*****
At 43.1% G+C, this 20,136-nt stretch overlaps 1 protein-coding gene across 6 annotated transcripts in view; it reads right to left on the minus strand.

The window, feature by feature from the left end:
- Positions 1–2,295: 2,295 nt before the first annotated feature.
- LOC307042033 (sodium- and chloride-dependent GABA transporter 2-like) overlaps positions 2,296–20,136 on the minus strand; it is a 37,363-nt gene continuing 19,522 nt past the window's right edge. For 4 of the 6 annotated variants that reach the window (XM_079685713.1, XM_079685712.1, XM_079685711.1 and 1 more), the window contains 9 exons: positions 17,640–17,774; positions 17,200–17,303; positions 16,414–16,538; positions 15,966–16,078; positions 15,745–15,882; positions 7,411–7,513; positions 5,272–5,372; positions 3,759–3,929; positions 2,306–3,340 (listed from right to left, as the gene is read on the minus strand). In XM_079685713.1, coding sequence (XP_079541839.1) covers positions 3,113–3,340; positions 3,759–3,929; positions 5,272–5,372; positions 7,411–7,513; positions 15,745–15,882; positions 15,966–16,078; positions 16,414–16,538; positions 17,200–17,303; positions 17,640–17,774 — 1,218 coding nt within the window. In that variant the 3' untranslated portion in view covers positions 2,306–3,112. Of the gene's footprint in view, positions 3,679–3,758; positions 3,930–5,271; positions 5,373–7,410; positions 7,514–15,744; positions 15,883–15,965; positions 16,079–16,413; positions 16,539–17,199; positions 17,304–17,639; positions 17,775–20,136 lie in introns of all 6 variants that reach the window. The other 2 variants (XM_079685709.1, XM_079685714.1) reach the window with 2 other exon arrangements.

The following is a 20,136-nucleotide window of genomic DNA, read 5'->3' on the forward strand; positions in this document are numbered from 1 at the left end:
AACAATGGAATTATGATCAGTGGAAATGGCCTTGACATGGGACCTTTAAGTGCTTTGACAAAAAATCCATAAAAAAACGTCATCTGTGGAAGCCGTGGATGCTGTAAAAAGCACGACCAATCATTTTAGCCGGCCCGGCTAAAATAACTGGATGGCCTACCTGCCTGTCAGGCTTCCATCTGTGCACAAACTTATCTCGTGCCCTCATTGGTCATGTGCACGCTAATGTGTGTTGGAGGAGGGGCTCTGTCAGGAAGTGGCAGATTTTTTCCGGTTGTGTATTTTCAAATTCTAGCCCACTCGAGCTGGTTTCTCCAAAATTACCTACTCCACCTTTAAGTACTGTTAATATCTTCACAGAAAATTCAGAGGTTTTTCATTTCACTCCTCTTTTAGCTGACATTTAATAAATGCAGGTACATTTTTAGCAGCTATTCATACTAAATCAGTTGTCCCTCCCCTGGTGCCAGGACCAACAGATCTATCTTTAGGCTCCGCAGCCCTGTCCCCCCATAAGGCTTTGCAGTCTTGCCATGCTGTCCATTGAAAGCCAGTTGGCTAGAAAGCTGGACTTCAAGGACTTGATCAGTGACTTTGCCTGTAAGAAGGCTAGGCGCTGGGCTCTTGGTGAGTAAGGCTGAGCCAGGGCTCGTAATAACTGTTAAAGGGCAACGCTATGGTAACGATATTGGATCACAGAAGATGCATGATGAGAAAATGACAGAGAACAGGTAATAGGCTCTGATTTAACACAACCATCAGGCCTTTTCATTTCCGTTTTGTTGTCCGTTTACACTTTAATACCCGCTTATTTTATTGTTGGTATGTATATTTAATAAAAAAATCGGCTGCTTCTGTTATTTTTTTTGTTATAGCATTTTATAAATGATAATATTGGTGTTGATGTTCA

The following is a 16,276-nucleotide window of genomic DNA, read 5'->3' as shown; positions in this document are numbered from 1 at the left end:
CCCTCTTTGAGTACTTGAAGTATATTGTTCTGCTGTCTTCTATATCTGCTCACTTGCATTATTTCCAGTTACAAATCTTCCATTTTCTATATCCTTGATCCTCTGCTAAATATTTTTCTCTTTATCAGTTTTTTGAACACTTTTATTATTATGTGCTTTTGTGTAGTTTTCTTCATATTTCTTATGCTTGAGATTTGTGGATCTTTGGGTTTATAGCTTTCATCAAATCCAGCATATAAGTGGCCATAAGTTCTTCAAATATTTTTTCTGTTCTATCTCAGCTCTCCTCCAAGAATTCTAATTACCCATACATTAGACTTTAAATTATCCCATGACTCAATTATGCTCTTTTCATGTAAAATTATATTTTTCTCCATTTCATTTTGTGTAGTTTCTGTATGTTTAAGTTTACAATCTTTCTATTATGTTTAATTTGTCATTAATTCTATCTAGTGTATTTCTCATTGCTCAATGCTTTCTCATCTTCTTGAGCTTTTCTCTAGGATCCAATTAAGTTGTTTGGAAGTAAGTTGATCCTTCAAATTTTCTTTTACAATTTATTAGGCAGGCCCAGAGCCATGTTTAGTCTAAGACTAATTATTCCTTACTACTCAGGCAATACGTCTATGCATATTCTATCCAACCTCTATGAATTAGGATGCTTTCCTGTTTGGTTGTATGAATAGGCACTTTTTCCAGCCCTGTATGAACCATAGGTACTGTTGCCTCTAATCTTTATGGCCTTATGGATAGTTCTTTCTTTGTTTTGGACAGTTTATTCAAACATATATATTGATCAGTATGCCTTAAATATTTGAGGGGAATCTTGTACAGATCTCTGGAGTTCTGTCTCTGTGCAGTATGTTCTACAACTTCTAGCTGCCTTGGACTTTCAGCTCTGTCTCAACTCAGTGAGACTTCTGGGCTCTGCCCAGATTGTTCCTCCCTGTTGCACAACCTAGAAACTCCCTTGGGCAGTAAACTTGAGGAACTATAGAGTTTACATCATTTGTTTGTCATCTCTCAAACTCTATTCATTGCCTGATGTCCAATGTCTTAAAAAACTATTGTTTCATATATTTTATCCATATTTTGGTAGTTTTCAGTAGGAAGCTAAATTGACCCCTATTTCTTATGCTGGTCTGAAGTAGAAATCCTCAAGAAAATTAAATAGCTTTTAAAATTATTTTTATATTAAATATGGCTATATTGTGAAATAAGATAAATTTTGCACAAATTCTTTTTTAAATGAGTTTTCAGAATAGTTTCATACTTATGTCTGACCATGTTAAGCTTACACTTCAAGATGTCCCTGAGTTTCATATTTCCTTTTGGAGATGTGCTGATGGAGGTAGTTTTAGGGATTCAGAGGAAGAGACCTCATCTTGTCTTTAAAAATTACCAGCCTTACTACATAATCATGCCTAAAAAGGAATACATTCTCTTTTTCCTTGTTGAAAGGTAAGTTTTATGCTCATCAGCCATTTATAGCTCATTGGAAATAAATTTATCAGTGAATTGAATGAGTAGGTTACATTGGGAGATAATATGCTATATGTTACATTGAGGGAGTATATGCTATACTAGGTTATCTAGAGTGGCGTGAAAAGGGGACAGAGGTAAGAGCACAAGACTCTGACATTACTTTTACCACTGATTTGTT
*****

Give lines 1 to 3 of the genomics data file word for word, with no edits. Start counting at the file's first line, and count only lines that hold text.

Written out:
At 43.1% G+C, this 20,136-nt stretch overlaps 1 protein-coding gene across 6 annotated transcripts in view; it reads right to left on the minus strand.

The window, feature by feature from the left end:
- Positions 1–2,295: 2,295 nt before the first annotated feature.